A Case Against Miracles, or Unreasonable Skeptical Demands?

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I’m reading Loftus’s Case Against Miracles. One author in it, David Corner, argues in favor of Hume’s take on miracles, which (in the briefest language) is that no miracle can be known to have occurred. Corner keeps saying that the person who believes in miracles must do this and must do that, all without asking the naturalist to assume the supernatural is possible. This is essentially the language of his demands, one of which I’ve quoted below.

There are problems here, including the apparent assumption that naturalism is the default position, and supernaturalism cannot be proved except from within a naturalist framework. As far as I can see it’s every bit as question-begging as it sounds.

From another perspective, Corner seems to be assuming that the supernaturalist has no epistemic grounds to stand on, unless she can prove her case to the satisfaction of the naturalist. The naturalist decides the case; the naturalist rules. This is clearly signaled in lines, like:

If we were confronted with an apparent exception to natural law, we would no doubt continue to operate with our previous understanding of the law until we discovered the circumstances under which the exception might be repeated. But this does not make it unreasonable to suppose that we will someday discover what these are, and this is what is demanded of the apologist.

What “is demanded,” he says. By whom, I wonder, or by what principle of discourse, other than the assumption of naturalism as the default position? Or by the naturalist seeking to rule? How much more honest if Corner had used the active voice at the end: “This is what we demand of the apologist.”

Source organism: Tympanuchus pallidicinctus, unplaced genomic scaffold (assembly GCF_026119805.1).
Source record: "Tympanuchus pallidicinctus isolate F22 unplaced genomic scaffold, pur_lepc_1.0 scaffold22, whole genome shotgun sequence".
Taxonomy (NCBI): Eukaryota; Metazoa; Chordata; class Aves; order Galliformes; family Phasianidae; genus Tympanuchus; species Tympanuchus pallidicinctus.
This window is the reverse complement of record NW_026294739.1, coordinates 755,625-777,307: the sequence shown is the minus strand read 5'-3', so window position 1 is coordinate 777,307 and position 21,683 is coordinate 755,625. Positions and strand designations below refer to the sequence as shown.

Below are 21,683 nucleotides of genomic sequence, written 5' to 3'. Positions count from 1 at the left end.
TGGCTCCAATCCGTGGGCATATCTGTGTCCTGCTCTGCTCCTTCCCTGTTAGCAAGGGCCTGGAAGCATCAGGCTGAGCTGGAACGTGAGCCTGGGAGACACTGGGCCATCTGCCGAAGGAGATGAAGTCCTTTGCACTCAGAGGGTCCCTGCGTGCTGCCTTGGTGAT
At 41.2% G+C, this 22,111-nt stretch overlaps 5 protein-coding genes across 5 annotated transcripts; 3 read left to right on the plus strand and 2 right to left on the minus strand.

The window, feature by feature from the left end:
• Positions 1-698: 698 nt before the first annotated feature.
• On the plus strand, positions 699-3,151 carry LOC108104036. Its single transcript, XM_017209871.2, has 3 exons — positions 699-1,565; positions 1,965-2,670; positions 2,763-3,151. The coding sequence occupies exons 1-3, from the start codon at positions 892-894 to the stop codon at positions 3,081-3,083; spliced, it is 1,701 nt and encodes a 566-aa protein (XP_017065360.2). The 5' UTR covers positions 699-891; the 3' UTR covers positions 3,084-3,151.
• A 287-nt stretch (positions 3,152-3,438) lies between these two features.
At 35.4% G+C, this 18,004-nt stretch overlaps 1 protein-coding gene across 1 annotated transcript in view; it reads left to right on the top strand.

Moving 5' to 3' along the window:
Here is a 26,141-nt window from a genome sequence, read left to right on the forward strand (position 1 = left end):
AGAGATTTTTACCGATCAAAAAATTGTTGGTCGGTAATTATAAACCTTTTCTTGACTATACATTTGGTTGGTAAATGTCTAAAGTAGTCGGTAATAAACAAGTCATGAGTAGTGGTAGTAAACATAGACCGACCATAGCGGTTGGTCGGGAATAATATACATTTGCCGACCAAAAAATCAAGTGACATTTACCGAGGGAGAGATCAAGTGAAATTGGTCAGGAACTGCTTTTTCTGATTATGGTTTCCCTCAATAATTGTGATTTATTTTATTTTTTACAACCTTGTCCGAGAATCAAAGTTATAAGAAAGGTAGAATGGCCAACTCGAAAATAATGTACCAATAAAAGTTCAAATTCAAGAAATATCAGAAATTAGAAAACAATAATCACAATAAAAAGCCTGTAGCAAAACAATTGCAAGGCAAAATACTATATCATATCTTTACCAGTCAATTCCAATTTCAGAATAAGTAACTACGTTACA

What Kinds of Demands are These?

“What we demand” — quoting it (of course) in the way he should have said it. I don’t know anyone else who’s making that demand. And I’m not at all sure the apologist has to care what the naturalist demands, at least not as far as knowing truth is concerned. The apologist certainly wants to find something that will persuade the naturalist to turn to life in Christ. But that’s not going to happen by acceding to atheists’ attempts to assert naturalist control over knowledge and reason.

And that is precisely what Corner seems to be attempting. He persistently assumes naturalism while telling the supernaturalist we cannot ask anyone to assume supernaturalism.  His assumptions are allowed, ours aren’t. This is not exactly good faith argument. The more appropriate way to handle this evidentially is for both sides to ask, given the evidence E, on which hypothesis (naturalism or supernaturalism) would we or should judge E to be more likely?

Both sides are allowed to factor in their background beliefs, naturally. That’s fine, and atheists are welcome to do that — except Corner seems to be saying only his side has that privilege. This is not merely discourteous. It’s rationally deficient, largely by its being question-begging.

Via Facebook messages with John Loftus, I hear that his book supposedly defeats all objections raised against Hume’s take on miracles. I’m only a couple chapters into it, but if this book is going to accomplish that, it’s going to need to turn itself around and start aiming in that direction. Considering how it’s begun, I don’t hold out a whole lot of chance for that happening.

Image Credit(s): Jon Tyson/Unsplash.

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